The second part of this lesson is even more interesting. Namely, the mechanism our brains use to appreciate music implies that music and memory are intricately linked. Indeed, as Levitin writes, “Memory affects the music-listening experience so profoundly that it would not be hyperbole to say that without memory there would be no music.” Music, in other words, can only work if we have something to compare it to. That is to say, if we can remember the tones we have just heard and are able to relate them to the ones that are about to be played. The amygdala doesn’t activate to random collections of sounds, but to sounds that form recognizable patterns. Memory makes patterns possible and repetition, when combined with elements of the unexpected, produces emotional satisfaction.

Music, the auditory cheesecake

In architecture, spandrel is the (usually ornamented) space between two arches. The space is there not because it was planned-for, but because any plan to build a dome held up by two arches would necessarily produce space between them. In 1979, noted evolutionary biologist Stephen Jay Gould borrowed the term to describe traits and behaviors in animals that, rather than having a clear evolutionary purpose, are by-products of adaptation. For example, birds originally evolved feathers to keep themselves warm; much later, they coopted the feathers for flying. Flying is a spandrel.

According to cognitive psychologist Steven Pinker, so is music in humans. In a 1997 keynote lecture at MIT, Pinker famously described music as “an auditory cheesecake,” that is to say, as the delightful dessert of the main dish that is language. “Language is clearly an evolutionary adaptation,” Pinker said then. “Music just happens to tickle several important parts of the brain in a highly pleasurable way.” To the properly initiated, this controversial claim by Pinker couldn’t have come as a surprise. That is because just three years before, in his 1994 book “The Language Instinct,” he had remarked something even more damning. “As far as biological cause and effect are concerned,” he wrote there, “music is useless.”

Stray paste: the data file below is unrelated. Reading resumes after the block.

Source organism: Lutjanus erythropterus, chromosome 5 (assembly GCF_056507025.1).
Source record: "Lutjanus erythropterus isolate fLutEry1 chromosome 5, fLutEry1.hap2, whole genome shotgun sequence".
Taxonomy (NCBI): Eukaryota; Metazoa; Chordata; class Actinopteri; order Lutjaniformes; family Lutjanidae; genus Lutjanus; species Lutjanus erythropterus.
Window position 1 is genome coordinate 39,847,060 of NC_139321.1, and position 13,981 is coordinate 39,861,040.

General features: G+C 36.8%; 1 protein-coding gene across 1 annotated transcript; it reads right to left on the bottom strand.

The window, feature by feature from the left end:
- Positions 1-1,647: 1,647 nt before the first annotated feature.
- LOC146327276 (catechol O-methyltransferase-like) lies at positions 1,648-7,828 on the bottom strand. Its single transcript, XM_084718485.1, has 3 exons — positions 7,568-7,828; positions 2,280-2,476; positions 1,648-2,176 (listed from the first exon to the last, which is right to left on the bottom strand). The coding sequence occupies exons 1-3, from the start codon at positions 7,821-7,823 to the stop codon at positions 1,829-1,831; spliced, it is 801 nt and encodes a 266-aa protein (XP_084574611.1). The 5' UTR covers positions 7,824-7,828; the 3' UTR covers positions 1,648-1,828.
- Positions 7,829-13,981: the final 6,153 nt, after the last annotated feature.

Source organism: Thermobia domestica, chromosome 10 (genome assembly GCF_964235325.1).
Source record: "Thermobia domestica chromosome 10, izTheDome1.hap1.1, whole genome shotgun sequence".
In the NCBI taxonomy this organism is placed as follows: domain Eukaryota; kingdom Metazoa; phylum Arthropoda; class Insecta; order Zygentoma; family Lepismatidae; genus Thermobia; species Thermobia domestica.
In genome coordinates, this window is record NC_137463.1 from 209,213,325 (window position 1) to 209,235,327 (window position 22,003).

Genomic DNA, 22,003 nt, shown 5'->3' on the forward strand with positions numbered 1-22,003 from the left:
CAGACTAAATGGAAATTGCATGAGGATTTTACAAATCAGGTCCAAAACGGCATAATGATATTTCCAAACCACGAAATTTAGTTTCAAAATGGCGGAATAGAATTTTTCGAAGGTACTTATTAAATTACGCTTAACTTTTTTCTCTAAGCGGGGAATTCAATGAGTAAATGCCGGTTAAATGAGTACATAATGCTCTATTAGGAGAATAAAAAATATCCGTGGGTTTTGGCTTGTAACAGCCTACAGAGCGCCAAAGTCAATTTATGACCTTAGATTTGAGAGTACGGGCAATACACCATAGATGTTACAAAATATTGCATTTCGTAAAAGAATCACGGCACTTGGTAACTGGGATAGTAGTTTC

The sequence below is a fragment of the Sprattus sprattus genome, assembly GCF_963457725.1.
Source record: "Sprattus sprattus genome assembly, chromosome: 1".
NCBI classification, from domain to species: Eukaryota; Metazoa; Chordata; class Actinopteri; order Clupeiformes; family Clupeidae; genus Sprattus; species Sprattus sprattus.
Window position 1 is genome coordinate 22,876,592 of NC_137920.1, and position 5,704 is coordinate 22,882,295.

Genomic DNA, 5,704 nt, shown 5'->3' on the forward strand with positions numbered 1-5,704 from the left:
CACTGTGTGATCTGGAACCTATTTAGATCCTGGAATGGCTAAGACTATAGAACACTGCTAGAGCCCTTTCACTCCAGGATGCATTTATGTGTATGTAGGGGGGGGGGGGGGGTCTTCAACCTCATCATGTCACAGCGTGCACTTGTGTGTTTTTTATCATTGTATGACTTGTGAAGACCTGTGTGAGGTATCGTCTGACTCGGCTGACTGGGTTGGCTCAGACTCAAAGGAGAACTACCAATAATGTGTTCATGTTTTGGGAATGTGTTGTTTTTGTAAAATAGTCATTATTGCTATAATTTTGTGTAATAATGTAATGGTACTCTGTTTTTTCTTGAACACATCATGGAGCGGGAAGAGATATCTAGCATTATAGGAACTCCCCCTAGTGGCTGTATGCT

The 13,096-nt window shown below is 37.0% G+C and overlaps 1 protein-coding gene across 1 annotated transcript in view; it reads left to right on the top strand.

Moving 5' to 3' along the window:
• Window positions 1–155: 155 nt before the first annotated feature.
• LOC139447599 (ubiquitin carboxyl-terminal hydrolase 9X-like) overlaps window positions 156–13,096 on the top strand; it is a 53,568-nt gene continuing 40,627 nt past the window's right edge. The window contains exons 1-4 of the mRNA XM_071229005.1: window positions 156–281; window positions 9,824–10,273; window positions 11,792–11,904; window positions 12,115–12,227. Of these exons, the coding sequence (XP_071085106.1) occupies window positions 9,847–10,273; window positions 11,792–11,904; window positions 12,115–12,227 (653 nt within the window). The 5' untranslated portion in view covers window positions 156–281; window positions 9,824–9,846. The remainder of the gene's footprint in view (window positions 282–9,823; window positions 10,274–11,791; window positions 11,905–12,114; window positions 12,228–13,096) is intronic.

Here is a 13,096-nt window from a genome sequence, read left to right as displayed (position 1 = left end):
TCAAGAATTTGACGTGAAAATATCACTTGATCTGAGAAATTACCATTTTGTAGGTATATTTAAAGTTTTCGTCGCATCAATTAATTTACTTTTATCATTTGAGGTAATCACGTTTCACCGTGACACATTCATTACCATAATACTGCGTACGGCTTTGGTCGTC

Pinker isn’t alone in this belief. Psychologist Dan Sperber once called music “an evolutionary parasite,” and cosmologist John Barrow has repeatedly claimed that music exists simply because of the pleasure it affords and that its basis is purely hedonic. Many, however, would beg to differ. Levitin is among them. So was the man behind the very idea of evolution, Mr. Charles Darwin himself. Not only Darwin thought that music played an important role in sexual selection, but he also believed that music preceded speech as a means of courtship, likening it with the peacock’s tail. This analogy deserves a more detailed explanation, not only because it is interesting in itself, but also because it can explain why many women consider male musicians attractive – even when they aren’t by the usual standards.

Music, evolution’s No. 1 hit

In itself, a peacock’s tail serves no survival advantage; in fact, it’s quite a liability because it requires a lot of resources and makes it harder to escape from predators. Even so, the peahens somehow love it. Why? Quite tautologically, precisely because it is a handicap. Otherwise put, a peacock’s tail signals that the individual carrying it around is fit enough to carry it or, in other words, that he has so much energy and resources that he can afford to squander a lot of them on an impressive tail, one quite visible to predators. The message that the peacock’s tail sends to the peahens is clear: “Choose me, milady, because I am so full of energy and so skillful that I have survived despite this obvious and impressive handicap.”